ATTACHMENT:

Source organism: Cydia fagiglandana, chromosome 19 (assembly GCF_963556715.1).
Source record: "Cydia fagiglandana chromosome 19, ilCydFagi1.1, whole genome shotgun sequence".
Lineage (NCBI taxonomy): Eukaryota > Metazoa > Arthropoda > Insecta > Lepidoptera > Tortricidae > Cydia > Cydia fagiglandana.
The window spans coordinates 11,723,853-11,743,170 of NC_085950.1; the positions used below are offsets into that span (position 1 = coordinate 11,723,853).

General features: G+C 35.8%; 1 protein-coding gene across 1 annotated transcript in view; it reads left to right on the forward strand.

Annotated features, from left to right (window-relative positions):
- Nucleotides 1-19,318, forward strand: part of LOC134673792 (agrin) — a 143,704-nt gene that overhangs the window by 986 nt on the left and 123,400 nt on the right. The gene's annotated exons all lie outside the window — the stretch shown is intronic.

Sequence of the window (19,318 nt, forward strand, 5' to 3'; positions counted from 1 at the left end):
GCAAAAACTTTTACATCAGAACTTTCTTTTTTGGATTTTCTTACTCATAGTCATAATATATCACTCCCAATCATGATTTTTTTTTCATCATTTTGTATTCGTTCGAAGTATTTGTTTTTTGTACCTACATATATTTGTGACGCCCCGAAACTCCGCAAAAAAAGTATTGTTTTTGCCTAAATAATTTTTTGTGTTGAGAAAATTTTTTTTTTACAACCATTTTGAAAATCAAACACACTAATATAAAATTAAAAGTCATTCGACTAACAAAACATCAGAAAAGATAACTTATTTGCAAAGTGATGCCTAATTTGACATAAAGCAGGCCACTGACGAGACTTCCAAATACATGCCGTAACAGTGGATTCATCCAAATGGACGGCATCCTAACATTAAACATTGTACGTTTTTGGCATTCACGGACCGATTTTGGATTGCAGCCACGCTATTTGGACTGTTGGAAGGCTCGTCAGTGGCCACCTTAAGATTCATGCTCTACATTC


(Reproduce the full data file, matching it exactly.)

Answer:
Source organism: Cydia fagiglandana, chromosome 19 (assembly GCF_963556715.1).
Source record: "Cydia fagiglandana chromosome 19, ilCydFagi1.1, whole genome shotgun sequence".
Lineage (NCBI taxonomy): Eukaryota > Metazoa > Arthropoda > Insecta > Lepidoptera > Tortricidae > Cydia > Cydia fagiglandana.
The window spans coordinates 11,723,853-11,743,170 of NC_085950.1; the positions used below are offsets into that span (position 1 = coordinate 11,723,853).

General features: G+C 35.8%; 1 protein-coding gene across 1 annotated transcript in view; it reads left to right on the forward strand.

Annotated features, from left to right (window-relative positions):
- Nucleotides 1-19,318, forward strand: part of LOC134673792 (agrin) — a 143,704-nt gene that overhangs the window by 986 nt on the left and 123,400 nt on the right. The gene's annotated exons all lie outside the window — the stretch shown is intronic.

Sequence of the window (19,318 nt, forward strand, 5' to 3'; positions counted from 1 at the left end):
GCAAAAACTTTTACATCAGAACTTTCTTTTTTGGATTTTCTTACTCATAGTCATAATATATCACTCCCAATCATGATTTTTTTTTCATCATTTTGTATTCGTTCGAAGTATTTGTTTTTTGTACCTACATATATTTGTGACGCCCCGAAACTCCGCAAAAAAAGTATTGTTTTTGCCTAAATAATTTTTTGTGTTGAGAAAATTTTTTTTTTACAACCATTTTGAAAATCAAACACACTAATATAAAATTAAAAGTCATTCGACTAACAAAACATCAGAAAAGATAACTTATTTGCAAAGTGATGCCTAATTTGACATAAAGCAGGCCACTGACGAGACTTCCAAATACATGCCGTAACAGTGGATTCATCCAAATGGACGGCATCCTAACATTAAACATTGTACGTTTTTGGCATTCACGGACCGATTTTGGATTGCAGCCACGCTATTTGGACTGTTGGAAGGCTCGTCAGTGGCCACCTTAAGATTCATGCTCTACATTC